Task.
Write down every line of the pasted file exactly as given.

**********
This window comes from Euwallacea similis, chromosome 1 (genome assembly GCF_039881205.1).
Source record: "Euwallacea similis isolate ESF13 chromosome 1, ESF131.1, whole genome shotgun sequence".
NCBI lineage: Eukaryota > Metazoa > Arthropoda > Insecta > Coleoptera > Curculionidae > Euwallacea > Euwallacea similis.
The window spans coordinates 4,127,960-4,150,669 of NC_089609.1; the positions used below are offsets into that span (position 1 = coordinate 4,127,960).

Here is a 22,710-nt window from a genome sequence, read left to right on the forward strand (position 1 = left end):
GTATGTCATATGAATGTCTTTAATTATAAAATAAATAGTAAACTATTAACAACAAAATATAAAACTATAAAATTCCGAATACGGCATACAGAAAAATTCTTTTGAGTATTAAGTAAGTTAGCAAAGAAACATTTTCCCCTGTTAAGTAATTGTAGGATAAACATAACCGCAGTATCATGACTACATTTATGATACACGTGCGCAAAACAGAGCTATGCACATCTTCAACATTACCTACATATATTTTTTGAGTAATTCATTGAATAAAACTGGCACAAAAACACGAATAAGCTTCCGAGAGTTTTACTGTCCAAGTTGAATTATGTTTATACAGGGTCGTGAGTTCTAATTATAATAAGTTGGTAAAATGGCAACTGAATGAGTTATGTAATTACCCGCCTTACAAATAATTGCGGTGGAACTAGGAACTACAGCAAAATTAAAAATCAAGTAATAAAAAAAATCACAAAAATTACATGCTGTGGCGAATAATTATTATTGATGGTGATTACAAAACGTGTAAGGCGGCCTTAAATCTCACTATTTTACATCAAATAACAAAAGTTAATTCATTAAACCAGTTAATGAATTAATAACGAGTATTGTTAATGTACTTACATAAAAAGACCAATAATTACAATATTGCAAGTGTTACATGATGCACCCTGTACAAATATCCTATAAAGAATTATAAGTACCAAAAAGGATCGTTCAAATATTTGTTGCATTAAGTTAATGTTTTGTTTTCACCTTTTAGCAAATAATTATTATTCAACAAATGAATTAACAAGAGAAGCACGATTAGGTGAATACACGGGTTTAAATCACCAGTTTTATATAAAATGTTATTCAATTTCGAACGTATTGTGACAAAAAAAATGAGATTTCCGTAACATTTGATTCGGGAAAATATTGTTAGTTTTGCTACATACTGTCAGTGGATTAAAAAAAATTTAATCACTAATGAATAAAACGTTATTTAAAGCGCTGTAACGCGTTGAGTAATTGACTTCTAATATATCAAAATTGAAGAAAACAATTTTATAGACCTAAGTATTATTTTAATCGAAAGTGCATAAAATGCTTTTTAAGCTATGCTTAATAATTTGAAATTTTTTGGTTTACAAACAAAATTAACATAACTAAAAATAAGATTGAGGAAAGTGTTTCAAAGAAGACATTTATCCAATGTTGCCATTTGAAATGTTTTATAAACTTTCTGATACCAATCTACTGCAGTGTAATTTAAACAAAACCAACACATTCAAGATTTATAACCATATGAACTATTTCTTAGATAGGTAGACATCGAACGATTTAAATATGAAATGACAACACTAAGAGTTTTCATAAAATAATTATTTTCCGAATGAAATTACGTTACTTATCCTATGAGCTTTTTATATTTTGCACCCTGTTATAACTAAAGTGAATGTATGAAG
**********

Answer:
This window comes from Euwallacea similis, chromosome 1 (genome assembly GCF_039881205.1).
Source record: "Euwallacea similis isolate ESF13 chromosome 1, ESF131.1, whole genome shotgun sequence".
NCBI lineage: Eukaryota > Metazoa > Arthropoda > Insecta > Coleoptera > Curculionidae > Euwallacea > Euwallacea similis.
The window spans coordinates 4,127,960-4,150,669 of NC_089609.1; the positions used below are offsets into that span (position 1 = coordinate 4,127,960).

Here is a 22,710-nt window from a genome sequence, read left to right on the forward strand (position 1 = left end):
GTATGTCATATGAATGTCTTTAATTATAAAATAAATAGTAAACTATTAACAACAAAATATAAAACTATAAAATTCCGAATACGGCATACAGAAAAATTCTTTTGAGTATTAAGTAAGTTAGCAAAGAAACATTTTCCCCTGTTAAGTAATTGTAGGATAAACATAACCGCAGTATCATGACTACATTTATGATACACGTGCGCAAAACAGAGCTATGCACATCTTCAACATTACCTACATATATTTTTTGAGTAATTCATTGAATAAAACTGGCACAAAAACACGAATAAGCTTCCGAGAGTTTTACTGTCCAAGTTGAATTATGTTTATACAGGGTCGTGAGTTCTAATTATAATAAGTTGGTAAAATGGCAACTGAATGAGTTATGTAATTACCCGCCTTACAAATAATTGCGGTGGAACTAGGAACTACAGCAAAATTAAAAATCAAGTAATAAAAAAAATCACAAAAATTACATGCTGTGGCGAATAATTATTATTGATGGTGATTACAAAACGTGTAAGGCGGCCTTAAATCTCACTATTTTACATCAAATAACAAAAGTTAATTCATTAAACCAGTTAATGAATTAATAACGAGTATTGTTAATGTACTTACATAAAAAGACCAATAATTACAATATTGCAAGTGTTACATGATGCACCCTGTACAAATATCCTATAAAGAATTATAAGTACCAAAAAGGATCGTTCAAATATTTGTTGCATTAAGTTAATGTTTTGTTTTCACCTTTTAGCAAATAATTATTATTCAACAAATGAATTAACAAGAGAAGCACGATTAGGTGAATACACGGGTTTAAATCACCAGTTTTATATAAAATGTTATTCAATTTCGAACGTATTGTGACAAAAAAAATGAGATTTCCGTAACATTTGATTCGGGAAAATATTGTTAGTTTTGCTACATACTGTCAGTGGATTAAAAAAAATTTAATCACTAATGAATAAAACGTTATTTAAAGCGCTGTAACGCGTTGAGTAATTGACTTCTAATATATCAAAATTGAAGAAAACAATTTTATAGACCTAAGTATTATTTTAATCGAAAGTGCATAAAATGCTTTTTAAGCTATGCTTAATAATTTGAAATTTTTTGGTTTACAAACAAAATTAACATAACTAAAAATAAGATTGAGGAAAGTGTTTCAAAGAAGACATTTATCCAATGTTGCCATTTGAAATGTTTTATAAACTTTCTGATACCAATCTACTGCAGTGTAATTTAAACAAAACCAACACATTCAAGATTTATAACCATATGAACTATTTCTTAGATAGGTAGACATCGAACGATTTAAATATGAAATGACAACACTAAGAGTTTTCATAAAATAATTATTTTCCGAATGAAATTACGTTACTTATCCTATGAGCTTTTTATATTTTGCACCCTGTTATAACTAAAGTGAATGTATGAAG